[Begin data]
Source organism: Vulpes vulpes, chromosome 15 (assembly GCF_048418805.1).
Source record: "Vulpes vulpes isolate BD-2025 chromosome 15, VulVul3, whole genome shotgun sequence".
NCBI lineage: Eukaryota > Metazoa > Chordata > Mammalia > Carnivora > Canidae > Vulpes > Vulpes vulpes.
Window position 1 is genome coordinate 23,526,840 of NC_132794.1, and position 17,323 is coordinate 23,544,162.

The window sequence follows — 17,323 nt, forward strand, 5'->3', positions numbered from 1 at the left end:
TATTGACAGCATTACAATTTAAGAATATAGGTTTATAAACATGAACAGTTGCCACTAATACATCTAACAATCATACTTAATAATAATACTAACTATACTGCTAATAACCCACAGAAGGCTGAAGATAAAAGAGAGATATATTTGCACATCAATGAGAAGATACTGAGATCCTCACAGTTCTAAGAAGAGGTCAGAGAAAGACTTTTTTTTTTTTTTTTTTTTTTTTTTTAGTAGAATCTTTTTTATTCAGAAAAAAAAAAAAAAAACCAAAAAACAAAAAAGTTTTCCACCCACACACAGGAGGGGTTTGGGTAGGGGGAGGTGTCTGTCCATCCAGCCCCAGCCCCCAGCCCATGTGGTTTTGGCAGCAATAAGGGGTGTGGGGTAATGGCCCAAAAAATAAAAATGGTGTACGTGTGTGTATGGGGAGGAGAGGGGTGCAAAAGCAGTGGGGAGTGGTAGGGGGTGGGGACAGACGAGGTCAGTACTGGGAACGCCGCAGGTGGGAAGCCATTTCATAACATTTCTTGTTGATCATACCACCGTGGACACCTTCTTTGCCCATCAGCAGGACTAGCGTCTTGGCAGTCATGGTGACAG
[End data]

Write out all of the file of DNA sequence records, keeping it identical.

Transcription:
Source organism: Vulpes vulpes, chromosome 15 (assembly GCF_048418805.1).
Source record: "Vulpes vulpes isolate BD-2025 chromosome 15, VulVul3, whole genome shotgun sequence".
NCBI lineage: Eukaryota > Metazoa > Chordata > Mammalia > Carnivora > Canidae > Vulpes > Vulpes vulpes.
Window position 1 is genome coordinate 23,526,840 of NC_132794.1, and position 17,323 is coordinate 23,544,162.

The window sequence follows — 17,323 nt, forward strand, 5'->3', positions numbered from 1 at the left end:
TATTGACAGCATTACAATTTAAGAATATAGGTTTATAAACATGAACAGTTGCCACTAATACATCTAACAATCATACTTAATAATAATACTAACTATACTGCTAATAACCCACAGAAGGCTGAAGATAAAAGAGAGATATATTTGCACATCAATGAGAAGATACTGAGATCCTCACAGTTCTAAGAAGAGGTCAGAGAAAGACTTTTTTTTTTTTTTTTTTTTTTTTTTTAGTAGAATCTTTTTTATTCAGAAAAAAAAAAAAAAAACCAAAAAACAAAAAAGTTTTCCACCCACACACAGGAGGGGTTTGGGTAGGGGGAGGTGTCTGTCCATCCAGCCCCAGCCCCCAGCCCATGTGGTTTTGGCAGCAATAAGGGGTGTGGGGTAATGGCCCAAAAAATAAAAATGGTGTACGTGTGTGTATGGGGAGGAGAGGGGTGCAAAAGCAGTGGGGAGTGGTAGGGGGTGGGGACAGACGAGGTCAGTACTGGGAACGCCGCAGGTGGGAAGCCATTTCATAACATTTCTTGTTGATCATACCACCGTGGACACCTTCTTTGCCCATCAGCAGGACTAGCGTCTTGGCAGTCATGGTGACAG